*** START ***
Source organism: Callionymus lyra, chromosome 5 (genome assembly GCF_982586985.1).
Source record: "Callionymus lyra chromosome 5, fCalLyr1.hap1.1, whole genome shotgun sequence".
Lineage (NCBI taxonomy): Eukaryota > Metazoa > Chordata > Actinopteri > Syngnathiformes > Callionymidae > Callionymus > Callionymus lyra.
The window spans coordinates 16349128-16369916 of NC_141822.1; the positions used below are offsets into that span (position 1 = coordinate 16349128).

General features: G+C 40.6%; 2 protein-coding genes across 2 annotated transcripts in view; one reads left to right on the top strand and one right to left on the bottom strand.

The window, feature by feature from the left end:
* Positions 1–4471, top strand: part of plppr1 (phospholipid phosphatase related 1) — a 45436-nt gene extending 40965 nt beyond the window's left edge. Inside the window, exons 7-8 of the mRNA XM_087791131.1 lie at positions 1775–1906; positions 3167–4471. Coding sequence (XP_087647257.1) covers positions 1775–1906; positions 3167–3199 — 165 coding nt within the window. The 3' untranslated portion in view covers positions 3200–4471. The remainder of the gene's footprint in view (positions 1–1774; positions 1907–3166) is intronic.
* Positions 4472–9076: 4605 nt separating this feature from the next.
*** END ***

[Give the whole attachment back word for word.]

Source organism: Callionymus lyra, chromosome 5 (genome assembly GCF_982586985.1).
Source record: "Callionymus lyra chromosome 5, fCalLyr1.hap1.1, whole genome shotgun sequence".
Lineage (NCBI taxonomy): Eukaryota > Metazoa > Chordata > Actinopteri > Syngnathiformes > Callionymidae > Callionymus > Callionymus lyra.
The window spans coordinates 16349128-16369916 of NC_141822.1; the positions used below are offsets into that span (position 1 = coordinate 16349128).

General features: G+C 40.6%; 2 protein-coding genes across 2 annotated transcripts in view; one reads left to right on the top strand and one right to left on the bottom strand.

The window, feature by feature from the left end:
* Positions 1–4471, top strand: part of plppr1 (phospholipid phosphatase related 1) — a 45436-nt gene extending 40965 nt beyond the window's left edge. Inside the window, exons 7-8 of the mRNA XM_087791131.1 lie at positions 1775–1906; positions 3167–4471. Coding sequence (XP_087647257.1) covers positions 1775–1906; positions 3167–3199 — 165 coding nt within the window. The 3' untranslated portion in view covers positions 3200–4471. The remainder of the gene's footprint in view (positions 1–1774; positions 1907–3166) is intronic.
* Positions 4472–9076: 4605 nt separating this feature from the next.